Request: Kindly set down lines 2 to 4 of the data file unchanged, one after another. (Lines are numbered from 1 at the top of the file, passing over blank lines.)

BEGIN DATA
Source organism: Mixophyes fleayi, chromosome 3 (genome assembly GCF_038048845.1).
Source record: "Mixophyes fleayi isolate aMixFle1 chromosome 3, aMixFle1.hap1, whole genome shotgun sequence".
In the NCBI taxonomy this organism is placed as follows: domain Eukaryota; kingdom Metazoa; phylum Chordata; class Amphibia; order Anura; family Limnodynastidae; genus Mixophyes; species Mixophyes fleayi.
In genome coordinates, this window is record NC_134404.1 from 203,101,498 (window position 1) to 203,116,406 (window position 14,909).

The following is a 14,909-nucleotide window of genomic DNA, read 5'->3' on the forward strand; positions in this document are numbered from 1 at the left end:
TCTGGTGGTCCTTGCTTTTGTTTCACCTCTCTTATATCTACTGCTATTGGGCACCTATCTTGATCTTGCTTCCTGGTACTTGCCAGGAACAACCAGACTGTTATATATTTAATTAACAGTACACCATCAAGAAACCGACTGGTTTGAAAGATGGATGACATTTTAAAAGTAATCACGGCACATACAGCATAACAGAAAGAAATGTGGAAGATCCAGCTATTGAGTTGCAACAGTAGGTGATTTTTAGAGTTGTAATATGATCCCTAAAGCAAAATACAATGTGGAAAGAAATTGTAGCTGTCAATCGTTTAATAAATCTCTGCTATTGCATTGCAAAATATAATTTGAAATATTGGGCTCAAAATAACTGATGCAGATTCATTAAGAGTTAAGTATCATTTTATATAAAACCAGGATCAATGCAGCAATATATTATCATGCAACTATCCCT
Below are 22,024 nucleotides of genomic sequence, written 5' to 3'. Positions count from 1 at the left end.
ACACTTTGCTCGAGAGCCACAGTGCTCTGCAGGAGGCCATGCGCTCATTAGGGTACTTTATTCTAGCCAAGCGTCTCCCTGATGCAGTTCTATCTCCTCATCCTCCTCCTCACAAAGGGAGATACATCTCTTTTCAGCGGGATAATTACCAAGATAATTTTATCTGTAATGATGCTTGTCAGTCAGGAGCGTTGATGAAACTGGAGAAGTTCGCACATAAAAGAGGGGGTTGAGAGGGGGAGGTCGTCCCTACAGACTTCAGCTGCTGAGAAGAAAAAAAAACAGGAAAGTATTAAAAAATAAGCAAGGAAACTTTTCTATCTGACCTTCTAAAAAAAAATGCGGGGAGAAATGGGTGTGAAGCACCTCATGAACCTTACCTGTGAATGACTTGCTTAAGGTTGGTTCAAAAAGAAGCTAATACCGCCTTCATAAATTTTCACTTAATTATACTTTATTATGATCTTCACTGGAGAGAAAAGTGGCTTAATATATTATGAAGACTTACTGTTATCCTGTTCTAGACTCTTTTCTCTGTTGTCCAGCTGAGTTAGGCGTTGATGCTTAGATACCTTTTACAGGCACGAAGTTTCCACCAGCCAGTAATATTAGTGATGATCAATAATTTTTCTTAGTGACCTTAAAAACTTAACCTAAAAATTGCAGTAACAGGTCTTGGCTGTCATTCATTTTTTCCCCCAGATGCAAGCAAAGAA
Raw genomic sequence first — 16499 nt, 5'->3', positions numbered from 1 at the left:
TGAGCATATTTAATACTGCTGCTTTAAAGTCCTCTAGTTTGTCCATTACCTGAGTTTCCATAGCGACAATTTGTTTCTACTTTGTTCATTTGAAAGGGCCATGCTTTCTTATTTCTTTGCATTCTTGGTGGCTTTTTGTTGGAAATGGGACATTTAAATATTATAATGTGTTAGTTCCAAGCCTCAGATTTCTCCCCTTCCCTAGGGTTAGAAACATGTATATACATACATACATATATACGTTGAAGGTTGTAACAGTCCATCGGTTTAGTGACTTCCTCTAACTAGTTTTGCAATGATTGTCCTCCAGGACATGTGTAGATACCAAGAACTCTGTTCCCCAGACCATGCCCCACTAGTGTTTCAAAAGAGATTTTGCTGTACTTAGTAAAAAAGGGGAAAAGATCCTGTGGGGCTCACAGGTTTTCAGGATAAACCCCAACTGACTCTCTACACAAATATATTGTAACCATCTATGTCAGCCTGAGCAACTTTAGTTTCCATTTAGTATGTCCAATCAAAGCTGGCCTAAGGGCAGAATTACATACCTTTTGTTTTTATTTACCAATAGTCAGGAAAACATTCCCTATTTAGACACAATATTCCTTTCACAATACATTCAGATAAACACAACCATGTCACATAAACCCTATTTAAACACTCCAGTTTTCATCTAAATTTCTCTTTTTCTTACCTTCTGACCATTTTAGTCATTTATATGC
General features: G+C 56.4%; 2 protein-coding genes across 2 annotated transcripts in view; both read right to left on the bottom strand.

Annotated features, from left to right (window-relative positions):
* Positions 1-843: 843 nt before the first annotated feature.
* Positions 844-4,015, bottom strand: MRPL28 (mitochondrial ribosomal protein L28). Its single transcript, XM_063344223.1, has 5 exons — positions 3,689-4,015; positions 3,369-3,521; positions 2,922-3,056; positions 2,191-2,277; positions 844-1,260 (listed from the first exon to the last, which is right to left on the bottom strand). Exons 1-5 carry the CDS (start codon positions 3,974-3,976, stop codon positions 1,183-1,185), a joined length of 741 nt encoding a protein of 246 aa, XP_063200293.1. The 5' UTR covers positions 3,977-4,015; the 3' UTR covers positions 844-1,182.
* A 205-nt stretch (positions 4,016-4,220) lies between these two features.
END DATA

Source record: "Mixophyes fleayi isolate aMixFle1 chromosome 3, aMixFle1.hap1, whole genome shotgun sequence".
In the NCBI taxonomy this organism is placed as follows: domain Eukaryota; kingdom Metazoa; phylum Chordata; class Amphibia; order Anura; family Limnodynastidae; genus Mixophyes; species Mixophyes fleayi.
In genome coordinates, this window is record NC_134404.1 from 203,101,498 (window position 1) to 203,116,406 (window position 14,909).